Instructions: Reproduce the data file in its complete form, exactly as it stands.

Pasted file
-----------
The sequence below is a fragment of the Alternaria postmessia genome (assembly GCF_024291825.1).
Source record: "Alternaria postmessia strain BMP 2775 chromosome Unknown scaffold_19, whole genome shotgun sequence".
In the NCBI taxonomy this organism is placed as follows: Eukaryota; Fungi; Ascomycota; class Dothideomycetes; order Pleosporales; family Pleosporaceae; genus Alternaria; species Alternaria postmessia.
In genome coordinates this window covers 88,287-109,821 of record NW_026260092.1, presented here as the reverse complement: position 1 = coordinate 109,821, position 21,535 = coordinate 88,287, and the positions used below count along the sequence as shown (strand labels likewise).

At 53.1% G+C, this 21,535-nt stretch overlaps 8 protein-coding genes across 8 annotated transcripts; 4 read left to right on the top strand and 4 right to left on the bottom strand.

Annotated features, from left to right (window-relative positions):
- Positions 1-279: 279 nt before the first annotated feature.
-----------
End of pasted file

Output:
The sequence below is a fragment of the Alternaria postmessia genome (assembly GCF_024291825.1).
Source record: "Alternaria postmessia strain BMP 2775 chromosome Unknown scaffold_19, whole genome shotgun sequence".
In the NCBI taxonomy this organism is placed as follows: Eukaryota; Fungi; Ascomycota; class Dothideomycetes; order Pleosporales; family Pleosporaceae; genus Alternaria; species Alternaria postmessia.
In genome coordinates this window covers 88,287-109,821 of record NW_026260092.1, presented here as the reverse complement: position 1 = coordinate 109,821, position 21,535 = coordinate 88,287, and the positions used below count along the sequence as shown (strand labels likewise).

At 53.1% G+C, this 21,535-nt stretch overlaps 8 protein-coding genes across 8 annotated transcripts; 4 read left to right on the top strand and 4 right to left on the bottom strand.

Annotated features, from left to right (window-relative positions):
- Positions 1-279: 279 nt before the first annotated feature.